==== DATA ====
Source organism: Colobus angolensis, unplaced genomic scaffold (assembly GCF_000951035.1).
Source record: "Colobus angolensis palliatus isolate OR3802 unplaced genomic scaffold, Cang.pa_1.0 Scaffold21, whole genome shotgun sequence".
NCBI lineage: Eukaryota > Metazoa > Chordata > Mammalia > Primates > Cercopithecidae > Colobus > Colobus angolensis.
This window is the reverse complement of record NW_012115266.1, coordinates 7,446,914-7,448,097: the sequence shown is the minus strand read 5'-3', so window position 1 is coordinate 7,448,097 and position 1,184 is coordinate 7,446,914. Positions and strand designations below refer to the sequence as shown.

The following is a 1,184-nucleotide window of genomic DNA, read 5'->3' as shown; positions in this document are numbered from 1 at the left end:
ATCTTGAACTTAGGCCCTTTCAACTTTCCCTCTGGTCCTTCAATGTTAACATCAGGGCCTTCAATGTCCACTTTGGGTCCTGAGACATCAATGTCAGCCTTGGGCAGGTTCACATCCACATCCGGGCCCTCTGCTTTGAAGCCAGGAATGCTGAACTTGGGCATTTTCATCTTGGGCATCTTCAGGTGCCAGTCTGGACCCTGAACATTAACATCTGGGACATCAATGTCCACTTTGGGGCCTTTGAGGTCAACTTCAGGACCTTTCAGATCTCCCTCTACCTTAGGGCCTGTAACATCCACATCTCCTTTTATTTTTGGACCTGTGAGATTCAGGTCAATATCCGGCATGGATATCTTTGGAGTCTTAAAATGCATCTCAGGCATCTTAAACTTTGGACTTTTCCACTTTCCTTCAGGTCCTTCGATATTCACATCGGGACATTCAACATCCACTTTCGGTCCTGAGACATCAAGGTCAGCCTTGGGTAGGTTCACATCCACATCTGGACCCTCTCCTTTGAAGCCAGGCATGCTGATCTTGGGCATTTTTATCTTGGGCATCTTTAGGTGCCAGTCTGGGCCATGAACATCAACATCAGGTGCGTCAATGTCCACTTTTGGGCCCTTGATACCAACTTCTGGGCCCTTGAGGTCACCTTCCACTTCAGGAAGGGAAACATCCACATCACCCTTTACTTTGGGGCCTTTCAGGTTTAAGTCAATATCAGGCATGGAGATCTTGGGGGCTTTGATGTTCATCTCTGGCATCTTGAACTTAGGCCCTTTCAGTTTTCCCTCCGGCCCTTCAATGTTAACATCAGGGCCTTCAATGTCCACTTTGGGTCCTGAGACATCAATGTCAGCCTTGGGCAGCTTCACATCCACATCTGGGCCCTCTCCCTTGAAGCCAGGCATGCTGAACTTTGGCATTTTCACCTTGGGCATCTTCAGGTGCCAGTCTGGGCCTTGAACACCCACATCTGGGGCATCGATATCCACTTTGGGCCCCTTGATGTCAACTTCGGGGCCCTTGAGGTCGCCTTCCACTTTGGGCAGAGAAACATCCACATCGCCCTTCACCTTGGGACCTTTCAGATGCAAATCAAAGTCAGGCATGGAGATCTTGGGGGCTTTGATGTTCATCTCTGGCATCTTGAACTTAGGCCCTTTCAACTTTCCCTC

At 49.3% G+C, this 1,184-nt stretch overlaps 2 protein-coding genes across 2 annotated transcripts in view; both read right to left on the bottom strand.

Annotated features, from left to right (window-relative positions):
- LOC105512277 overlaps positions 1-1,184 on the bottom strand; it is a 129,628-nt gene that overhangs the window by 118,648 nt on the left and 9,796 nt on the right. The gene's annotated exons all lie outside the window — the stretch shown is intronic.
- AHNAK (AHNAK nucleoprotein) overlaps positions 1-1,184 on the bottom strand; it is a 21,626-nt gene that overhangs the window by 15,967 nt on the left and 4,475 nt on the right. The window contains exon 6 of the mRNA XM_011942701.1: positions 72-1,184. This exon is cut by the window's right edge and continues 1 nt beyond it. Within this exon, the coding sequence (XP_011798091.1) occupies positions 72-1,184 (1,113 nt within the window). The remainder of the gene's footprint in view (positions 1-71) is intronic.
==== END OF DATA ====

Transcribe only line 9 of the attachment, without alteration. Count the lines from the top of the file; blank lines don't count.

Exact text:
- LOC105512277 overlaps positions 1-1,184 on the bottom strand; it is a 129,628-nt gene that overhangs the window by 118,648 nt on the left and 9,796 nt on the right. The gene's annotated exons all lie outside the window — the stretch shown is intronic.